‘Cooper’s Troopers’: Teens March for Last Time to Honor Classmate Killed by a Driver 9 Years Ago
Upper West Side high schoolers for the last time marched in memory of their friend and classmate Cooper Stock, who was killed at the age of 9 by a turning cab driver in 2014 — a death that framed their lives and may have been a key impetus for the city’s adoption of Vision Zero.
The youngsters — “Cooper’s Troopers” — have been doing the walk from the Calhoun School every year to the intersection where Cooper was killed, and Thursday marked the final time for their tribute as they are set to graduate this year.
“I definitely had to mature fast — we all did. We had to face death a lot earlier than any kid should have to,” said Palmer Pyles, 18, one of Cooper’s best friends. “These marches, and this movement, and the fight for safer streets, and to stop traffic violence have been a part of my life ever since then.”
Cooper was killed in January 2014 when a cabbie turned and struck him and his father as they were crossing the street in the crosswalk and with the light at W. 97th and West End Avenue, right outside their home.
The kids began paying tribute to Cooper when they were only 9 or 10 years old in 2015. Every year since — for half their lives — they have spent a day at school talking about traffic violence, playing a game of basketball against teachers (Cooper loved basketball) and marching to the site of his death.
“These marches, I always look forward to it, because it’s a great way to just remember him,” said Zoe Litt, 17. “But it’s also really hard for me. It’s hard for everyone.
“It was a tragic thing that happened when we weren’t even double digits, we were in third grade,” she added.
The Council enacted a law named after Cooper allowing the city’s Taxi and Limousine Commission to suspend or revoke its licenses to drivers who critically injure or kill, but the oversight agency was slow to actually apply that law against its reckless drivers.
The cab driver, Koffi Komlani, ended up getting just a $580 fine and a six-month license suspension, after then-District Attorney Cy Vance Jr. declined to file criminal charges against him in 2015.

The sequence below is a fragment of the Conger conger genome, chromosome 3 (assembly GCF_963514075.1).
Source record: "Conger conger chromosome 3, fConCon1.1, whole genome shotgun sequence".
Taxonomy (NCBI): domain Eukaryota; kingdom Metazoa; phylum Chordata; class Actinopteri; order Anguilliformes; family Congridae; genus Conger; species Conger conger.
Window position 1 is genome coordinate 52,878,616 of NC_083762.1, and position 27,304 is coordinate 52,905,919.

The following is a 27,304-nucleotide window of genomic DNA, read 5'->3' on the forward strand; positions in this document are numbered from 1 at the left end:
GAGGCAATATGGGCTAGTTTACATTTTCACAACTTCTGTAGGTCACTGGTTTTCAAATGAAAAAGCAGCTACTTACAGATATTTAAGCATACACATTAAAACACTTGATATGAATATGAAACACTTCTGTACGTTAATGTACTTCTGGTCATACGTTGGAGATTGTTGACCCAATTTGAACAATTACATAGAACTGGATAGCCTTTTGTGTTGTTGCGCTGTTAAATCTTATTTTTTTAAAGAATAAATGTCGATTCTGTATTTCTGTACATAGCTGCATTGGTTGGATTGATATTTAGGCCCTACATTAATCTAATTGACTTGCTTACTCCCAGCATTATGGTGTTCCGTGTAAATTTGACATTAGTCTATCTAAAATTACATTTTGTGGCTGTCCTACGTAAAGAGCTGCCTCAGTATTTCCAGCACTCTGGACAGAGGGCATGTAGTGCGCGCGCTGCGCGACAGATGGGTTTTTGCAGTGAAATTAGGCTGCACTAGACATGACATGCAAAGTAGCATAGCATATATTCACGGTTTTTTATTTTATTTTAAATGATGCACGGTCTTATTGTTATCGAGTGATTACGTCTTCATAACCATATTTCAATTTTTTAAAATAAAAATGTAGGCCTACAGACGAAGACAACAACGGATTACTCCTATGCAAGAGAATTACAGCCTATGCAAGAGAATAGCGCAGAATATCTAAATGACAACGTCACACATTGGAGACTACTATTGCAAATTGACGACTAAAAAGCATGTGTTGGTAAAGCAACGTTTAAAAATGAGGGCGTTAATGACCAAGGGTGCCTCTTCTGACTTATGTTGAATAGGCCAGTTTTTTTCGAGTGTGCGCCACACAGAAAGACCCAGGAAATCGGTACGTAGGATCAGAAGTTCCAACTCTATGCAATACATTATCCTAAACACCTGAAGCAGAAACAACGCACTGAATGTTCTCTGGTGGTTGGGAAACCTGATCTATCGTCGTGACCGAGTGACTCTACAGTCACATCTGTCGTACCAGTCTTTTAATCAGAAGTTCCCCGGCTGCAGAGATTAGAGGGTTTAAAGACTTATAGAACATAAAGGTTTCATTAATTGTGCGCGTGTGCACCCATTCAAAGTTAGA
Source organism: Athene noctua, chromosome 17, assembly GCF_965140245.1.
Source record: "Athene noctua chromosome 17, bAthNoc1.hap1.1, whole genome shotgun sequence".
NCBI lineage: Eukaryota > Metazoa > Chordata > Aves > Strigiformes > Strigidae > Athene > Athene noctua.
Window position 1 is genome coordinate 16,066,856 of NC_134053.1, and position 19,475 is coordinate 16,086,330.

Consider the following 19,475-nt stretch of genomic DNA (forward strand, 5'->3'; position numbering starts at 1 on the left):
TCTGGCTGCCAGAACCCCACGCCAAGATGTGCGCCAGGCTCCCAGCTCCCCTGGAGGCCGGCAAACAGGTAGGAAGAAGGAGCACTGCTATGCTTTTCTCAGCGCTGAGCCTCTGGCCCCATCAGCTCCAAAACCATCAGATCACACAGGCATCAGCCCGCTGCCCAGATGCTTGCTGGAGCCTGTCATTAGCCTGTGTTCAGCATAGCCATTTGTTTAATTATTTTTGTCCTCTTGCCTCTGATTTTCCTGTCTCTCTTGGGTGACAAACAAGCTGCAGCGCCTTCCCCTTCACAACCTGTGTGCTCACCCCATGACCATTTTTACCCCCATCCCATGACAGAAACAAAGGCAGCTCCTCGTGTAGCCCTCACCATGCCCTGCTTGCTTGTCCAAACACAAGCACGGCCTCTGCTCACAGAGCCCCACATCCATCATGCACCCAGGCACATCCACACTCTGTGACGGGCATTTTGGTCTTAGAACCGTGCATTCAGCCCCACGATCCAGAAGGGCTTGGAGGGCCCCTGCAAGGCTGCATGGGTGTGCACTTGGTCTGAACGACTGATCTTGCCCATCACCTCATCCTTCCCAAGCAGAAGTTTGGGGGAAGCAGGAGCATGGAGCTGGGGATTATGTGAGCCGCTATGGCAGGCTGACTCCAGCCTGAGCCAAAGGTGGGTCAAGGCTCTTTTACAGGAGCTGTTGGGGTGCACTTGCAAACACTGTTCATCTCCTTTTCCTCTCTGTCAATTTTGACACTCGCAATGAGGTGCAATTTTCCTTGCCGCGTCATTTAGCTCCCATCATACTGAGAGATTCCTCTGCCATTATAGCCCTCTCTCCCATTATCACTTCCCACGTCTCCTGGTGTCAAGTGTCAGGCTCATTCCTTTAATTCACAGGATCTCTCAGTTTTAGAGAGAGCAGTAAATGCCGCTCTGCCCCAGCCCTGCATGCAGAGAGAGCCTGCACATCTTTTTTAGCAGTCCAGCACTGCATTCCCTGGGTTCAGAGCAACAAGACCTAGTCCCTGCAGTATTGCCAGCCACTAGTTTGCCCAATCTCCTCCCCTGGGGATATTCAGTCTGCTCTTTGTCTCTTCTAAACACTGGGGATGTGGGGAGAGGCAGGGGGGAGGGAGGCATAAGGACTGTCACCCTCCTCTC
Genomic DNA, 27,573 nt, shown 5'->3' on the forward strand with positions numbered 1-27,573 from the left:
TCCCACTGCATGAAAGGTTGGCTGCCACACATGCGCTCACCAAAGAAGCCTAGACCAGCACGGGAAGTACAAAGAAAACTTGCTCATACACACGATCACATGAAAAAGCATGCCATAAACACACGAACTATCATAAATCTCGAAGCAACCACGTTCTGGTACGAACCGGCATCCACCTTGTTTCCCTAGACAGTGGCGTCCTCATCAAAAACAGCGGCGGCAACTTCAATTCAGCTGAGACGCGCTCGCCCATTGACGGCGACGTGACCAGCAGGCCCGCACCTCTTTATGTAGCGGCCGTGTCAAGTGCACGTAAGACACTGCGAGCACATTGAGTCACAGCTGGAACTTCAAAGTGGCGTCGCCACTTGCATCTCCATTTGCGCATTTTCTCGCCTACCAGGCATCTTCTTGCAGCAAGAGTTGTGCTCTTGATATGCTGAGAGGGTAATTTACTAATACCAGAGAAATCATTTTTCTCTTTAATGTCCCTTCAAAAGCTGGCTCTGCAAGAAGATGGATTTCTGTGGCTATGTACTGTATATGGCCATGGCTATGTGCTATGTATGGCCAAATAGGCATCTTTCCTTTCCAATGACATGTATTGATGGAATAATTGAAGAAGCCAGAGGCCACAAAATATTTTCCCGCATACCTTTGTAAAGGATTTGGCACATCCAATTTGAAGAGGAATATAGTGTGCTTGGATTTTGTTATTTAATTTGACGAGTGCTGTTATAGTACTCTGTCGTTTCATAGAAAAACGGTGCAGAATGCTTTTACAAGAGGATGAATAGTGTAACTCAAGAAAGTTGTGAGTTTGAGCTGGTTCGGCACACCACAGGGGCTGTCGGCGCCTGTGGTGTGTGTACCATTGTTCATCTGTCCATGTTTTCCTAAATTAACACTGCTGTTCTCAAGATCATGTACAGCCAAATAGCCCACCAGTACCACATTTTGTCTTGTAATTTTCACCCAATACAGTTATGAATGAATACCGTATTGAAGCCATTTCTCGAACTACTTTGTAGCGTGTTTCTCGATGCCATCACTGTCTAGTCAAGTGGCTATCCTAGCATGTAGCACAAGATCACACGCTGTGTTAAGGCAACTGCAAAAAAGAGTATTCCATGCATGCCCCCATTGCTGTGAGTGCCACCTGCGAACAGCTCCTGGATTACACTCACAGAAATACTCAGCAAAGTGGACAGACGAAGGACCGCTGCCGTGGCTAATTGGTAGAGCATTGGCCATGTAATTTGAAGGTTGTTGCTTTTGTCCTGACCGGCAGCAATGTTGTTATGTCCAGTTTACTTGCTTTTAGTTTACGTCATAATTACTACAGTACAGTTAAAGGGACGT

Cooper’s friends have become vocal street safety advocates; in 2019, they pushed former Mayor Bill de Blasio for more speed cameras.
“These kids are learning and teaching other kids about all the problems about traffic violence, so there’s so many more people that know about it and it just keeps his legacy alive,” said Cooper’s mom, Dana Lerner, a member of Families for Safe Streets.
Half their lives later, the teenagers still wrestle with the loss of Cooper to senseless traffic violence, said one who grew up in the same building.
“For a long time, I was really really scared about being in cars, about crossing the street,” said Nathalie Christman. “I don’t have a driver’s license, and that kind of control and power to take someone’s life and change this many lives terrifies me.”
Added Ari Litt, another friend of Cooper’s: “You maybe don’t think, like, ‘Oh that would never happen to me,’ but it could happen to anyone, and it happened to him.”
Traffic violence continues to wreak havoc on New Yorkers.
“Whenever a child is killed, it’s like a lightning bolt goes through my body, because I know what these people are going through and it’s all wrong, and I feel like we have so much more work to do,” said Lerner.
She called on the city to make traffic violence a priority and counter the horrific trend.
“This is a silent epidemic,” said Lerner.
The mom said state lawmakers must also pass Sammy’s Law, named after another young boy, Samuel Cohen Eckstein, 12, who was killed by a driver in Brooklyn in 2013.
The bill would allow New York City to reduce its own speed limits to 20 miles per hour, but currently appears to be faltering in Albany as the Assembly does not plan to vote on it before politicians leave at the end of their session next week.
“We need to be able to make our own rules in New York City, I mean it makes absolutely no sense,” Lerner said.